1. Emergency Lighting: These lamps have a built-in battery backup system that allows them to continue operating for a period of time (usually 90 minutes) in the event of a power outage. This makes them ideal for use in areas where safety and security are critical, such as hallways, stairwells, and exits.
2. Energy Efficiency: LED lamps are significantly more energy-efficient than traditional fluorescent lamps. They can use up to 50% less energy, which can lead to significant cost savings over time.
3. Long Lifespan: LED lamps have a lifespan of up to 50,000 hours, which is much longer than the lifespan of traditional fluorescent lamps (10,000-20,000 hours). This means that you will need to replace them less often, saving you money and time.
4. Reduced Maintenance: LED lamps require little to no maintenance. They don’t contain any harmful materials (mercury), so they are safer for the environment.
5. Instant On: LED lamps turn on instantly, unlike traditional fluorescent lamps which require time to warm up.
Here are some specific details about these new T8/T5 LED lamps:
- Wattage: Typically available in 15-18 watts, consuming less energy than traditional T8 fluorescent lamps (32 watts) and T5 fluorescent (54 watts High Output).
- Brightness: They range from 1,800 to 2,000 lumens, providing sufficient illumination, with higher for T5 HO replacements.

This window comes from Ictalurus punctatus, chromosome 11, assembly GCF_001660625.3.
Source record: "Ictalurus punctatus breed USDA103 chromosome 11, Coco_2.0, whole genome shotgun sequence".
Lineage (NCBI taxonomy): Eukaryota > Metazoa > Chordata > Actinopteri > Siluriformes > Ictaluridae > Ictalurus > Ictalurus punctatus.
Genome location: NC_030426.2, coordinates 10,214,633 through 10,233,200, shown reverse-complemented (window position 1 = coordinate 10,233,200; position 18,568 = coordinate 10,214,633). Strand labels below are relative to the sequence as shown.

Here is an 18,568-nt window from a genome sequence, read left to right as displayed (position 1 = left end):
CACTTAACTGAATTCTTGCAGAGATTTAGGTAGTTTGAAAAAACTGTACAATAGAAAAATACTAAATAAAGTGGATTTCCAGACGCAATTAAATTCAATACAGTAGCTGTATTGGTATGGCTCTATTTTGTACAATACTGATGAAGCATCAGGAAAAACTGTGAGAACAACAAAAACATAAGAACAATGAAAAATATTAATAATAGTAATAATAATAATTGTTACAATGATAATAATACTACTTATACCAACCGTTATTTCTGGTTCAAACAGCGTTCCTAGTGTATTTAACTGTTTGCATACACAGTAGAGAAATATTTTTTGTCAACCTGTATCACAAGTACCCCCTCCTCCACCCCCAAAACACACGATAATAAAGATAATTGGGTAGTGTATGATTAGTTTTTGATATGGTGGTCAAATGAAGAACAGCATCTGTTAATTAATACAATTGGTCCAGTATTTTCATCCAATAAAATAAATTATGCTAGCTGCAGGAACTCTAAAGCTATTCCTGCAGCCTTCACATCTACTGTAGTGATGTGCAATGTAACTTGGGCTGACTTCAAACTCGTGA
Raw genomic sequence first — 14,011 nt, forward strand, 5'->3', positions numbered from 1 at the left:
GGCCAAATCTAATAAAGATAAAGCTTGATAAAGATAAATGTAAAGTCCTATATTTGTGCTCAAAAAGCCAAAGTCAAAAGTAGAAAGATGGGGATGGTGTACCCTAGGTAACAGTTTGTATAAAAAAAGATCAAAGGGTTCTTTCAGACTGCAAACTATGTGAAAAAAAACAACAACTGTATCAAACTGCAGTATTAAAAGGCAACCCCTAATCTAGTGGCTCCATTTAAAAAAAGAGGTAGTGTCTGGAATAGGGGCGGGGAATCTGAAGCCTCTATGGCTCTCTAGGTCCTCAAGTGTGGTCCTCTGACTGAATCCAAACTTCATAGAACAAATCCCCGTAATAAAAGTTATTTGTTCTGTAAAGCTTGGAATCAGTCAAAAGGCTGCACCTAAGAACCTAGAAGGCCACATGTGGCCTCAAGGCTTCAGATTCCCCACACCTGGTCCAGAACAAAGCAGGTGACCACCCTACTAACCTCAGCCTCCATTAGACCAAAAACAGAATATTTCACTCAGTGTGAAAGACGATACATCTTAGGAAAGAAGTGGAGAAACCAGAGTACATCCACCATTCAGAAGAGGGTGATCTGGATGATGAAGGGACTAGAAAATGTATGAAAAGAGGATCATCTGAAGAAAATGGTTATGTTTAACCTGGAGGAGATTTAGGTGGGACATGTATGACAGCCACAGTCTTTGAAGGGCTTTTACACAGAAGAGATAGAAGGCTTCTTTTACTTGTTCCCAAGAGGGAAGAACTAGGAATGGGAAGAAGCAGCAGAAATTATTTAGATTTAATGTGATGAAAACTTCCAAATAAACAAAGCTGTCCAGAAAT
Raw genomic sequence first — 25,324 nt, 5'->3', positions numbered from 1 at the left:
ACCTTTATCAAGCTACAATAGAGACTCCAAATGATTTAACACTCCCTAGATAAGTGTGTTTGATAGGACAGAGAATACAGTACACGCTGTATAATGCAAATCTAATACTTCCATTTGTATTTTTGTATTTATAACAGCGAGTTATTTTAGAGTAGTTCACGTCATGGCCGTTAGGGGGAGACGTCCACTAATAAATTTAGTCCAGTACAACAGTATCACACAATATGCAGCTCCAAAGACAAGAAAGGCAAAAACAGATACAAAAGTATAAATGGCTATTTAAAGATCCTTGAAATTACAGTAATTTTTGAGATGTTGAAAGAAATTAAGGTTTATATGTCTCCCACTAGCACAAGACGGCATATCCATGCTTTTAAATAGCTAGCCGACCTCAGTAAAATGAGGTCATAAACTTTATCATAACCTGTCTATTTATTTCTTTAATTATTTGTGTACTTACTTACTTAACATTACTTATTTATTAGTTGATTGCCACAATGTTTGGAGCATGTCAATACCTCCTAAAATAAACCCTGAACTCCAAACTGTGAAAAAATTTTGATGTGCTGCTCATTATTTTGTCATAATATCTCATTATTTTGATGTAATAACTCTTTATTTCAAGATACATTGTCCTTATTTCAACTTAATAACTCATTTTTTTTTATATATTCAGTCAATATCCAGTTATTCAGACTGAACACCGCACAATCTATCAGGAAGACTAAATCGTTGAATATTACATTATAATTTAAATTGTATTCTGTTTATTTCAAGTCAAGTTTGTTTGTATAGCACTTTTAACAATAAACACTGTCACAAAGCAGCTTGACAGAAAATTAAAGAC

- Color Temperature: Available in various color temperatures, including cool white (5000K) and neutral white (4000K).
- Emergency Mode: Provides a minimum of 90 minutes of illumination at a reduced brightness level (420 lumens) during power outages.
- Ballast Compatibility: Some models offer “ballast bypass” functionality, allowing them to operate directly on line voltage without the need for a ballast.
- Self-Diagnostic Features: Some models have built-in self-diagnostic capabilities that can detect issues with the battery or lamp, ensuring reliable operation.
Here are some popular brands that offer T8 LED lamps with emergency ballast capabilities:
- ThinkLite T8 LED Emergency Tubes
- Aleddra Gen3 Emergency T8 (For Always-On Applications)
- TCP Lighting LED UltimaT8 Tubes with Emergency Back-up
- Green Creative 4 Ft. T8 Emergency Tube 15W CCT Select Bypass 120-277V
Please note that this is not an exhaustive list of brands or resources. There are many other manufacturers and retailers that offer these types of lamps. Verde has not used any of these products at this time, as we continue to use external emergency battery systems aligned with our typical type C retrofit. However, this is a very exciting development and we expect it to become mainstream in the near future.